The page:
Minnesota researcher maintains telescope in Antarctica
MINNEAPOLIS (AP) — An astrophysicist from the University of Minnesota who has spent 14 winters in Antarctica tending to a telescope plans to step away from his research after the instrument is replaced.
The university will begin the replacing the telescope and mount at the Amundsen-Scott South Pole Station this month, Minnesota Public Radio reported .
University astrophysicist Robert Schwarz said he’ll stay through the replacement process but doesn’t plan to return. He’s overseen the telescope maintenance, trekking out in temperatures as low as minus 100 degrees Fahrenheit to check on the instrument.
“I know the telescope very well, sometimes even just the sound like something sounds different. I can already tell something is wrong,” Schwarz said. “Or if everything is OK, if everything sounds right.”
The telescope scans for 42 hours before resting for 6, and is used to learn more about the universe, researchers said.
“We’re studying this radioactive glow from the Big Bang, and we’re trying to investigate the origin, and the content, and the fate of the entire universe,” said university physics professor Clement Pryke.
The station has up to 200 residents during the summer and only operates with a skeleton crew in the winter, said Peter West, a spokesman for the National Science Foundation’s Office of Polar Programs.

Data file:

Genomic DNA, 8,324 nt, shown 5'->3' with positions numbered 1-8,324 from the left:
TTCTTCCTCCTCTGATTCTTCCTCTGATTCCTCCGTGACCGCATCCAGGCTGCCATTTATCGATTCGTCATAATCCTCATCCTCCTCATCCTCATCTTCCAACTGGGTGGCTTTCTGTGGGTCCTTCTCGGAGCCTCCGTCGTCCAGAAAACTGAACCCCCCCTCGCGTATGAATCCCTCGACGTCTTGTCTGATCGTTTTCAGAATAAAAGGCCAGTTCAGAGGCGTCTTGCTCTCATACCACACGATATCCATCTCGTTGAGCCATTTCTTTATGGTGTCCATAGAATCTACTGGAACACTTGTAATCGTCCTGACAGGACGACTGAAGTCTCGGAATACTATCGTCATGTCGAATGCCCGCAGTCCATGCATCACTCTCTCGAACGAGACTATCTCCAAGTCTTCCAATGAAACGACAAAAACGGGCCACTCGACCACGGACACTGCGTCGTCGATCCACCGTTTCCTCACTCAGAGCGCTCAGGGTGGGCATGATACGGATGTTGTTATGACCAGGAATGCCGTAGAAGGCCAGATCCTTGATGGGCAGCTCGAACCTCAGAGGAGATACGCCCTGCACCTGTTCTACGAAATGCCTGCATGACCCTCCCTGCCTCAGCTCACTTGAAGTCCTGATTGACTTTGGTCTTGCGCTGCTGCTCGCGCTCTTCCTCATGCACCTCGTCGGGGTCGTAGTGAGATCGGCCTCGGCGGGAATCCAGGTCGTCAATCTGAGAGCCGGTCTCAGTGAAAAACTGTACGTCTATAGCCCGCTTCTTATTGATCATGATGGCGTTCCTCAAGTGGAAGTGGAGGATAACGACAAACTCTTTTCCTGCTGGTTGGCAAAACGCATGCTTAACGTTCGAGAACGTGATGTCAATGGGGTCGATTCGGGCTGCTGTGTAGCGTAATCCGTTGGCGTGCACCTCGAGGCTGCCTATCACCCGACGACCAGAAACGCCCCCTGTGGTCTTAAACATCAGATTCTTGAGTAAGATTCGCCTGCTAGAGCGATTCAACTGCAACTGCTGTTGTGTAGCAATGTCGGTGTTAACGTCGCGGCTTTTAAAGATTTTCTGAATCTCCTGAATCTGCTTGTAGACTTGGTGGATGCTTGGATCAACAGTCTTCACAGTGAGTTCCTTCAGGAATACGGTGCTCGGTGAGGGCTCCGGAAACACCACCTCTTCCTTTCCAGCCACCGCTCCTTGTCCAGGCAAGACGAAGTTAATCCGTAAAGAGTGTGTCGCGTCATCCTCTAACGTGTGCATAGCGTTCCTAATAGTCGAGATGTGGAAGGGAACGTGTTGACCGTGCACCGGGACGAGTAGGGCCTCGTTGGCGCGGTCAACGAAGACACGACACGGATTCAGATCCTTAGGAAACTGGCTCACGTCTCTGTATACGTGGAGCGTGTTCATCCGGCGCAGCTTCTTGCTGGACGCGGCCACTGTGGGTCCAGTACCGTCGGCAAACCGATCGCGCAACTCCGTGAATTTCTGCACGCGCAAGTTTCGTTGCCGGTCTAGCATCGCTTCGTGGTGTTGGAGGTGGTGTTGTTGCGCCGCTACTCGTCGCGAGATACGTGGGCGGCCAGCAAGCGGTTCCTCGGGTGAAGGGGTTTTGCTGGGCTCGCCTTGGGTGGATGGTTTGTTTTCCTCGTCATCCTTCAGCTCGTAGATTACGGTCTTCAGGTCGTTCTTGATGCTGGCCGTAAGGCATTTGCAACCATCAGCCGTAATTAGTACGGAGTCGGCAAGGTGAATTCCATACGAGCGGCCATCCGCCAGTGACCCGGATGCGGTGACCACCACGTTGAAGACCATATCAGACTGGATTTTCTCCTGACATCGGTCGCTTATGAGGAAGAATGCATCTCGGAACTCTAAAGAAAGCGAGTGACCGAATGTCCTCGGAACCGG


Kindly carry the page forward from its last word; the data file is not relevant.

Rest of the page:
“Most of the experiments there are very sophisticated and they’re very important to science, but they won’t necessarily turn into a new product or a new way of doing things,” West said. “That people are willing to give up so much of their lives to be sure that science goes on says a lot about all of them, including Robert.”
While working on the telescope, Schwarz spends 9.5 months of the year at the station before heading home to Germany for the winter. He said that while he’ll be sad to leave his work, he’s looking forward to a warm summer.
“We have a saying in German, it’s like, ‘with a laughing and a crying eye.’ So, yeah some aspects will be sad, I mean, it was nine years of my life I spent on it,” Schwarz said. “But on the other side, it’s also a good time to take a break and catch up with some summer.”